SHARING WRITING SKILLS

Sharing Writing Skills: a collaborative work by Randwick Writers’ Group, published by Ginninderra Press, March 2020. I am proud to introduce you to our new publication, Sharing Writing Skills. As the title implies, this book is the result of six members of the Randwick Writers Group sharing their thoughts, ideas, feedback and above all, their Writing, from early drafts to the finished product. Read how working with the group has changed each author’s work, polishing and revising draft after draft. Share with us the strategies, methods and skills that have brought our writing to publishable standards. Buy now from the publisher (see below) or as an e-book from most online bookshops. Endorsement by Thomas Keneally: ‘ We are social animals, but our creativity sometimes demands we withdraw into loneliness to write the work that only as individuals we can do. This tension between necessary solitude and our social and communal creative needs is the trigger for a Writers’ Group, like this one, one in which we confront our common problems and share our work so that we can go into the cockpit of writing with greater courage and greater certainty. Book info Title: Sharing Writing Skills ISBN: Paperback 978 1 76041 891 5 Authors: Dina Davis, Garth Alperstein, Susan Beinart, Helene Grover, Anne Skyvington, Geraldine Star                  Editors:                  Dina Davis, Susan Beinart Publisher: Ginninderra Press Publish Date: 03/26/2020 Switch to E-Book

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Writing by the Rules (Or Not)

Is it only our greatest writers who are allowed to break the rules of writing? And what exactly are these rules? Mantras such as ‘Show not Tell’ ‘Point of View’ ‘Omniscient Narrator’ or ‘Close Third Person’ seem to abound in 21st century writing guides. I doubt whether the great Virginia Woolf, George Eliot, Jane Austen, or Ernest Hemingway had ever heard […]

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Writerly Darwin

              Did you know that Darwin is a Mecca for writers, artists, and all souls creative? In my three months in the Top End, I have been published in the NT Writers Anthology, been shortlisted for a literary prize, participated in a left-of-centre Writers’ Group called ‘Write Now’, been invited to Government House for […]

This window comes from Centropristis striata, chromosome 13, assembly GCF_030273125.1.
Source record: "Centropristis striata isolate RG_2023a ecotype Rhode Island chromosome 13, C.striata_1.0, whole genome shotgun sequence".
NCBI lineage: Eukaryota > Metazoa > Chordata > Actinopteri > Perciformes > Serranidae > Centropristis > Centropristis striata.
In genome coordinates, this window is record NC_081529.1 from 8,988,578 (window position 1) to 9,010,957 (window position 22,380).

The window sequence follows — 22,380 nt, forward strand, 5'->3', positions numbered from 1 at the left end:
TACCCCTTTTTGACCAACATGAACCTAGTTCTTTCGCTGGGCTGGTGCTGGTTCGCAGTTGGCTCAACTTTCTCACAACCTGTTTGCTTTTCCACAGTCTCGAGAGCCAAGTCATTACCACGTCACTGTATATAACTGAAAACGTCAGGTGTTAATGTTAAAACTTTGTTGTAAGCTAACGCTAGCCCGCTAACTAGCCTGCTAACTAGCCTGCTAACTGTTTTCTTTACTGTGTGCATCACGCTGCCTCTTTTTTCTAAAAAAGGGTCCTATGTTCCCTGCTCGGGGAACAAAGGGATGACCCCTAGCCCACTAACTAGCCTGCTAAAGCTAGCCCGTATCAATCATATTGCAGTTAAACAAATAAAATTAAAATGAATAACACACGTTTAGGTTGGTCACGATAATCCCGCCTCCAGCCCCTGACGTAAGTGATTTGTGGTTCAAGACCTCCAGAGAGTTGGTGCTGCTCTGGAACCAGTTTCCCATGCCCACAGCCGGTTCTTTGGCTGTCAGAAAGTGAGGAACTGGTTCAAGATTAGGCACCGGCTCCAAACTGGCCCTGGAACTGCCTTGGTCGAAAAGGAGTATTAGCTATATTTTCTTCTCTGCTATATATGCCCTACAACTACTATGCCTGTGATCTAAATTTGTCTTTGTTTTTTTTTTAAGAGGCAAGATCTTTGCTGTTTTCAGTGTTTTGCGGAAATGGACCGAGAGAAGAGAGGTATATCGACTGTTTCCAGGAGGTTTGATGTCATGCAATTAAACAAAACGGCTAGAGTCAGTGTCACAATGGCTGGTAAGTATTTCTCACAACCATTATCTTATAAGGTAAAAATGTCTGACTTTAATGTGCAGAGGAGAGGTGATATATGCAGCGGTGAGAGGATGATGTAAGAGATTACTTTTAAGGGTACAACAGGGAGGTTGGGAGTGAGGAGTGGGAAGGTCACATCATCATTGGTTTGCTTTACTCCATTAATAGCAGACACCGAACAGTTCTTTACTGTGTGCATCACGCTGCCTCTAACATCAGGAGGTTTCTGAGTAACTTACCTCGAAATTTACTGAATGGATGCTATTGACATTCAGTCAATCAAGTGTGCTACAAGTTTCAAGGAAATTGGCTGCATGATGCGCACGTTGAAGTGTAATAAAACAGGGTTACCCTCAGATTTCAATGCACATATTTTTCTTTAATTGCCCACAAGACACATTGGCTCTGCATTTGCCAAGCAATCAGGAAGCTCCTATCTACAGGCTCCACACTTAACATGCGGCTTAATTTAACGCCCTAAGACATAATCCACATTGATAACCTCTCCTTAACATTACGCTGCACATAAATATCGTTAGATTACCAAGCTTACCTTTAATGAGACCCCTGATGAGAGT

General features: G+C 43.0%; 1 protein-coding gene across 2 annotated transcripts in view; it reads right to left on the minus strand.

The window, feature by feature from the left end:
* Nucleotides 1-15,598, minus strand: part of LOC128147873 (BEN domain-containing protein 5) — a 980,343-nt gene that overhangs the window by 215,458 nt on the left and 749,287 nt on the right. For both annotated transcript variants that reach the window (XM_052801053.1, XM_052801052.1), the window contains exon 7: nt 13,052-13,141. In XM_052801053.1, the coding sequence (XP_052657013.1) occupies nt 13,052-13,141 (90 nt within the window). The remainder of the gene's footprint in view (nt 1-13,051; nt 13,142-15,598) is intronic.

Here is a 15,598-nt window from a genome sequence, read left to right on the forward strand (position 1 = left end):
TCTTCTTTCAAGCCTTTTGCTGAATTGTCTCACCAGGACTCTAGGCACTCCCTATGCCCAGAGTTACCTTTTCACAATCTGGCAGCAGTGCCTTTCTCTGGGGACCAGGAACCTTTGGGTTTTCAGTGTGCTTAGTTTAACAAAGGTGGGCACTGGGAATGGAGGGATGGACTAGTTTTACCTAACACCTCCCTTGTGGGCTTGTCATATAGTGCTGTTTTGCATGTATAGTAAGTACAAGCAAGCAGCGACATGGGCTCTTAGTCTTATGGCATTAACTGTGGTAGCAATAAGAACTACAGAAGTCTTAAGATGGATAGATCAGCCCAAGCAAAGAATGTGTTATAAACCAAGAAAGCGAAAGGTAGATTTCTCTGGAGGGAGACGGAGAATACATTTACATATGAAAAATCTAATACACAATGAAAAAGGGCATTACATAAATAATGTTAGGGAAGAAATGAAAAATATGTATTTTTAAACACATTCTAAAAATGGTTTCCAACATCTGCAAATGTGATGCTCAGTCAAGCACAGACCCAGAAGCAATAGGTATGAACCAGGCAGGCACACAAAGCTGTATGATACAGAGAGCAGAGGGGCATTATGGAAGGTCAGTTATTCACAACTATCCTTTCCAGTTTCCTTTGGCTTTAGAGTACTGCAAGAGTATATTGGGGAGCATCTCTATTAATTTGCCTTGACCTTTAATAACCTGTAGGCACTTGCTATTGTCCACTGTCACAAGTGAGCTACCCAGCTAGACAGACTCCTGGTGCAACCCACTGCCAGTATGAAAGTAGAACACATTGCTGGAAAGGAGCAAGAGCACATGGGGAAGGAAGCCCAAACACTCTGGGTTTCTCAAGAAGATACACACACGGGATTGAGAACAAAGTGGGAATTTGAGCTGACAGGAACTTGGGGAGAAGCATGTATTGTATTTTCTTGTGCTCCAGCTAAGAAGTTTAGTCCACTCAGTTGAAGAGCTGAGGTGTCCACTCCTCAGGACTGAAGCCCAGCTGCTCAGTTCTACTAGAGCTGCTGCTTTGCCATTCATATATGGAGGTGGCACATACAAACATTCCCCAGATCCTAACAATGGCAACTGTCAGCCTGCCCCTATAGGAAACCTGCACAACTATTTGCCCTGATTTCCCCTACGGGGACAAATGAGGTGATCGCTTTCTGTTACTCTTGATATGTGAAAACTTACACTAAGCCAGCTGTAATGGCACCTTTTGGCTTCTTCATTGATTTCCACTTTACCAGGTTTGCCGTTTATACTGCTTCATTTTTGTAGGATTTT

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The Joys and Perils of the Writing Life

The Joys and Perils of the Writing Life So here I am, as Abraham said to the Lord when offering up his son for sacrifice. “Here I Am” is the title of a wonderful new book by Jonathan Safran Foer, a monumental work close to 1000 pages, exploring themes of cultural identity, fidelity and betrayal, the ephemeral nature of love, families functional and dysfunctional, and what makes them so. As for me myself and I, this post is in the nature of an apology to you, my readers, for my untoward absence. SInce I last posted back in April, life has overtaken me. There’s been illness, convalescence, slow recovery, as well as the joys of grandchildrens’ birthdays. and celebrations of their achievements, some sojourns in beautiful Darwin, home of my daughters and grandsons, and the minutiae of everyday life. On the writing side, I’ve been hard  at work on my new novel, ‘A Difficult Daughter’, and preparing my first novel. ‘Capriccio’, for publication. This entailed a major rewrite, mostly in appeasement to Faber and Faber, publishers of the works of Ted Hughes and Sylvia Plath, and the Hughes Estate. Like Jonathan Bate, I fell foul of the Estate when requesting permission to quote thirteen lines of Hughes’s poetry, fully expecting dispensation for such a small amount of material. The lines I quoted were used to introduce chapters, each of which was given the title of one of the ‘Capriccio’ poems […]

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Ten Tips for a Writers’ Group